Sir William St. Clair who fell in Spain in 1329 was the elder son of Sir Henry St. Clair of Roslyn. His son, another Sir William, who succeeded to the Roslyn heritage, added immensely to the fortunes of his family by marrying Isabella, daughter and co-heir of Malise, Earl of Strathearn, Caithness, and Orkney. In consequence his son Henry became Earl or Prince of Orkney at the hand of Hakon VI. in 1379. He conquered the Faroe Islands in 1391, wrested Shetland from Malise Sperra, and with Antonio Zeno, crossed the Atlantic, and explored Greenland. His son, another Henry Sinclair, second Earl of Orkney, was twice captured by the English, at Homildon Hill in 1402 and with the young James I. on his voyage to France in 1406. He married Isabella, daughter and heiress of Sir William Douglas of Nithsdale, and the Princess Egidia, daughter of Robert II.; and his son, William, third Earl of Orkney, was one of the most powerful nobles in the country in the time of James II.

The Earl was one of the hostages for the ransom of James I. in 1421, and in 1436, as High Admiral of Scotland, conveyed James’s daughter to her marriage with the Dauphin, afterwards Louis XI. of France. At his investiture with the earldom of Orkney in 1434 he acknowledged the Norwegian jurisdiction over the islands, and in 1446 he was summoned to Norway as a vassal. In this same year he began the foundation of the famous Collegiate Church, now known as Roslyn Chapel, on the Esk near Edinburgh, which is perhaps at the present hour the richest fragment of architecture in Scotland, and in the vaults of which lie in their leaden coffins so many generations of "the lordly line of high St. Clair." Sir Walter Scott has recorded in a well-known poem the tradition that on the death of the chief of that great race Roslyn Chapel is seen as if it were flaming to heaven. At his great stronghold of Roslyn Castle at hand the Earl of Orkney lived in almost regal splendour. In 1448, when the English, instigated by Richard, Duke of York, broke across the Borders and burned Dumfries and Dunbar, the Earl assisted in their repulse and overthrow. In the following year he was summoned to Parliament as Lord Sinclair. From 1454 to 1456 he was Chancellor of Scotland under James V., whose side he took actively against the Earl of Douglas, though Douglas’s mother, Lady Beatrice Sinclair, was his own aunt, and who, in 1455, on his relinquishing his claim to Nithsdale, made him Earl of Caithness. This honour was no doubt partly due to the fact that, through his great-grandmother, the wife of Malise of Strathearn, he inherited the blood of the more ancient Earls of Caithness, the first recorded of whom is said to be a certain Dungald who flourished in 875. A few years later certain actions of Earl William and his son may be said to have brought about the marriage of James III. and the transference of Orkney and Shetland to the Scottish crown. During some disagreement with Tulloch, Bishop of Orkney, St. Clair’s son seized and imprisoned that prelate. Forthwith Christiern, King of Denmark, to whom Orkney then belonged, wrote to the young Scottish king demanding not only the liberation of his bishop, but also the arrears of the old "Annual of Norway" which Alexander III. of Scotland had agreed to pay for possession of the Hebrides. The matter was settled by the marriage of James III. to Christiern’s daughter, Margaret, the annual of Norway being forgiven as part of the princess’s dowry, and the Orkney and Shetland islands pledged to James for payment of the rest. St. Clair was then, in 1471, induced to relinquish to the king his Norwegian earldom of Orkney, receiving as compensation the rich lands of Dysart, with the stronghold of Ravenscraig, which James II. had built for his queen on the coast of Fife.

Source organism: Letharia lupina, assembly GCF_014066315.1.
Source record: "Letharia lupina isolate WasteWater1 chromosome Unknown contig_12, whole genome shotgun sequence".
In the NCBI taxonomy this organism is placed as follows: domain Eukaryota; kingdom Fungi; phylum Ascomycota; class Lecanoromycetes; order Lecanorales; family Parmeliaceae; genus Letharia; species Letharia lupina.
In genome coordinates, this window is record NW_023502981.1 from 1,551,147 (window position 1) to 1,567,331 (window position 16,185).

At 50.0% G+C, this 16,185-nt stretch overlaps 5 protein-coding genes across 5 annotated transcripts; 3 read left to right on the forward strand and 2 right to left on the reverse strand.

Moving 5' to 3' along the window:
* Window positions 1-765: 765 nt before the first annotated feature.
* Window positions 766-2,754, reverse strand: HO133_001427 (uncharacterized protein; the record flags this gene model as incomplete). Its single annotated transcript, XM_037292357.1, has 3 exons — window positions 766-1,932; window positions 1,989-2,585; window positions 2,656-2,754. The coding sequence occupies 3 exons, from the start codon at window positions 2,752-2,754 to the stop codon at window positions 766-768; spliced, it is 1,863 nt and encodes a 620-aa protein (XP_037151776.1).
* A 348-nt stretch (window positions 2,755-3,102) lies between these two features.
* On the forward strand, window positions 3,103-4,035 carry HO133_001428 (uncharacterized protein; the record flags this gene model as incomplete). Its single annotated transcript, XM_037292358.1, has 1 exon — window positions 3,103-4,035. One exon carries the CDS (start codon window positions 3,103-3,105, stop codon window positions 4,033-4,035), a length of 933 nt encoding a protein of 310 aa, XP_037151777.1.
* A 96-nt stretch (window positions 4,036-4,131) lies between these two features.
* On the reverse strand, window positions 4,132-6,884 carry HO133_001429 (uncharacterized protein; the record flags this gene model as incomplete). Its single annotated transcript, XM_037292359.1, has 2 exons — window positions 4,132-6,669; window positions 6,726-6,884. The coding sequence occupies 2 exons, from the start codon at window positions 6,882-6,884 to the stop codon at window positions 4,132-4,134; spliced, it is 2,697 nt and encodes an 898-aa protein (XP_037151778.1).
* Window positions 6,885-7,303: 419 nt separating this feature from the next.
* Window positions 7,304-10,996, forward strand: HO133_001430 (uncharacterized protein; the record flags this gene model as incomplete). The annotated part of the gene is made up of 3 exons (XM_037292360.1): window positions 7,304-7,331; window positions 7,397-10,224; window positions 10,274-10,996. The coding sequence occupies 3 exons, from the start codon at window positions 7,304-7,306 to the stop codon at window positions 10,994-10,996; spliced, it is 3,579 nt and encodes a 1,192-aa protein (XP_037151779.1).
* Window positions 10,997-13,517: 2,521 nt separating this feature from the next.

The earl was twice married. By his first wife, Elizabeth, daughter of the fourth Earl of Douglas, he had a son and daughter. Katherine, the daughter, married Alexander, Duke of Albany, son of James II., and was divorced, while William the son was left by his father only the estate of Newburgh in Aberdeenshire and the title of Lord Sinclair, by which title the earl had been called to Parliament in 1449. In 1676 this title of Baron St. Clair passed through a female heir, Katherine, Mistress of Sinclair, to her son Henry St. Clair, representative of the family of Sinclair of Herdmonstoun. Through his daughter Grisel and two successive female heirs the estates passed to the family of Anstruther Thomson of Charleton, while the title of Lord Sinclair was inherited by the descendants of his uncle Matthew. The present Lords Sinclair are therefore of the family of Herdmonstoun, and are not descended from the original holder of the title, the great William, Earl of Orkney and Caithness and Chancellor of Scotland, of the days of James II. and III.

Earl William’s second wife was a daughter of Alexander Sutherland of Dunbeath, and by her, besides other children, he had two sons. To one of these, William, he left the earldom of Caithness, and to the other, Sir Oliver, he left Roslyn and the Fife estates. It is from the former that the Earls of Caithness of the present day are directly descended.

William, the second Earl, was one of the twelve great nobles of that rank who fell with James IV. on Flodden field. So many of the Caithness men were killed on that occasion that since then the Sinclairs have had the strongest aversion to clothe themselves in green or to cross the Ord Hill on a Monday; for it was in green and on a Monday that they marched over the Ord Hill to that disastrous battle. So great was the disaster to the north that scarcely a family of note in the Sinclair country but lost the representative of its name.